William Berry (1926-1978) was an animal artist who did few finished paintings, but many masterful field sketches.For three summers, from 1954-1956, he worked in Camp Denali in Alaska, recording his observations of bear, lynx, moose, voles, and porcupines.
In the margins of his sketches, he noted whether the sketches were from observation on the spot, or from memory later when he returned to his cabin——or sometimes a combination of both.
I devoted a tremendous amount of time and energy to simply recording the facts of animal life—hundreds of hours and thousands of drawings in the zoo or in the forests, on mountains, in deserts, or plains. A caribou, for example, is never going to hold still for you, and a photograph of him, though useful for many reasons, is never going to show him doing exactly what you want him to be doing for a particular illustration. You have to learn the beast inside-out and upside-down, so that you can put him together on the page from scratch.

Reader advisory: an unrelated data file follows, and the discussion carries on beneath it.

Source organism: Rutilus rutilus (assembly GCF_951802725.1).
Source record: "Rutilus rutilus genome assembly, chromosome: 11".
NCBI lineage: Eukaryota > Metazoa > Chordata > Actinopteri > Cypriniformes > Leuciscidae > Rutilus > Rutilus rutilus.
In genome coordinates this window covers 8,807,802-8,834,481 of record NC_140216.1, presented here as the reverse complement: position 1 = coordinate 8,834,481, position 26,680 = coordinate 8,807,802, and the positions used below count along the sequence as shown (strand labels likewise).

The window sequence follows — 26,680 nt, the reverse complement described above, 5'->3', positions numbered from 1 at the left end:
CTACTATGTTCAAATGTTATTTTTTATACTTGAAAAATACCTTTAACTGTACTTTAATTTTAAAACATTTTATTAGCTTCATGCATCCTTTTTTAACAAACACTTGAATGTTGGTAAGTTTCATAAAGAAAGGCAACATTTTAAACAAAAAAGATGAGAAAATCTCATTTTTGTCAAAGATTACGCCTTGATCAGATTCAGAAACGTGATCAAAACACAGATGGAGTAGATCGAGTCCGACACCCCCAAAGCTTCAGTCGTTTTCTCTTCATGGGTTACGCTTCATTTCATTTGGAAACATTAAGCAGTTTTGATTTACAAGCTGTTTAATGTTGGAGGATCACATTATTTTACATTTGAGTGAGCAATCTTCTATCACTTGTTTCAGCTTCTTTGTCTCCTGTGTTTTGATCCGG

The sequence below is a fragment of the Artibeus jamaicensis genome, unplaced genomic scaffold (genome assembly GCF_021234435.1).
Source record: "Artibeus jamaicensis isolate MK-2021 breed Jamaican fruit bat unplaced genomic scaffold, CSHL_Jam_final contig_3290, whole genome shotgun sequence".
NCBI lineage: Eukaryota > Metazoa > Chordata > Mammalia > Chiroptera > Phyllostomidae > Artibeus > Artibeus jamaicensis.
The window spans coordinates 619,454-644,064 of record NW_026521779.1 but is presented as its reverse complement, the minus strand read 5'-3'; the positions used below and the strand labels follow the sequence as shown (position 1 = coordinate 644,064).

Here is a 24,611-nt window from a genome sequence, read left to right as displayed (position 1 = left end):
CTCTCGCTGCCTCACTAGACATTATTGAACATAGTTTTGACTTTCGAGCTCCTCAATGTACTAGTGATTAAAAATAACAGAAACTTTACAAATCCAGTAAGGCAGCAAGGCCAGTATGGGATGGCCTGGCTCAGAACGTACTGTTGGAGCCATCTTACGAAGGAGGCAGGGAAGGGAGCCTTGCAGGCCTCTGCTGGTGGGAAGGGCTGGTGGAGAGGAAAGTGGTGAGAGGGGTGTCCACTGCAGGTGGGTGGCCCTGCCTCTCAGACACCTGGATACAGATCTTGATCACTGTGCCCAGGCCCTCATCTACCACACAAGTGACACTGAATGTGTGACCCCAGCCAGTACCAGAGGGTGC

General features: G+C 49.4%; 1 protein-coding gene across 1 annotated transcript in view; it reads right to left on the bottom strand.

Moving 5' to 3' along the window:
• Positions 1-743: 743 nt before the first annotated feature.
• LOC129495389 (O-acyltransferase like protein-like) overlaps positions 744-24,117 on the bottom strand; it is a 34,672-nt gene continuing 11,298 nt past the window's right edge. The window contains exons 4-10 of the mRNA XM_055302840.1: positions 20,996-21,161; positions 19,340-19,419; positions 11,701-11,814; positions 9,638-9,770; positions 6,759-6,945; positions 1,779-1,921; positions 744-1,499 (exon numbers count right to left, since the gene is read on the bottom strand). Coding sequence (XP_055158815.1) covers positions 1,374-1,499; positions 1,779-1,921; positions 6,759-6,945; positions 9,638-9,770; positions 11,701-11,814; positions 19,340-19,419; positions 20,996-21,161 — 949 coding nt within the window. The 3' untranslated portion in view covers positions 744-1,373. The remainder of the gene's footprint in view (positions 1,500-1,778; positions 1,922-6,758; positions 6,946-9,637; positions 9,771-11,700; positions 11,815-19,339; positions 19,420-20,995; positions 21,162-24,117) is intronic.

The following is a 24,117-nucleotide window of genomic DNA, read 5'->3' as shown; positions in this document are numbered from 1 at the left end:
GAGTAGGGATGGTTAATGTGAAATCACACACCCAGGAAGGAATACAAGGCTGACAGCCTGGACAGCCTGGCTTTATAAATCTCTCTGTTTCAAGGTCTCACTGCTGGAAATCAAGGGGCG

His book of Alaskan Field Sketches
is a treasure for anyone interested in animal drawing or animal behavior.
Thanks, Carl R. and thanks to this site for the images.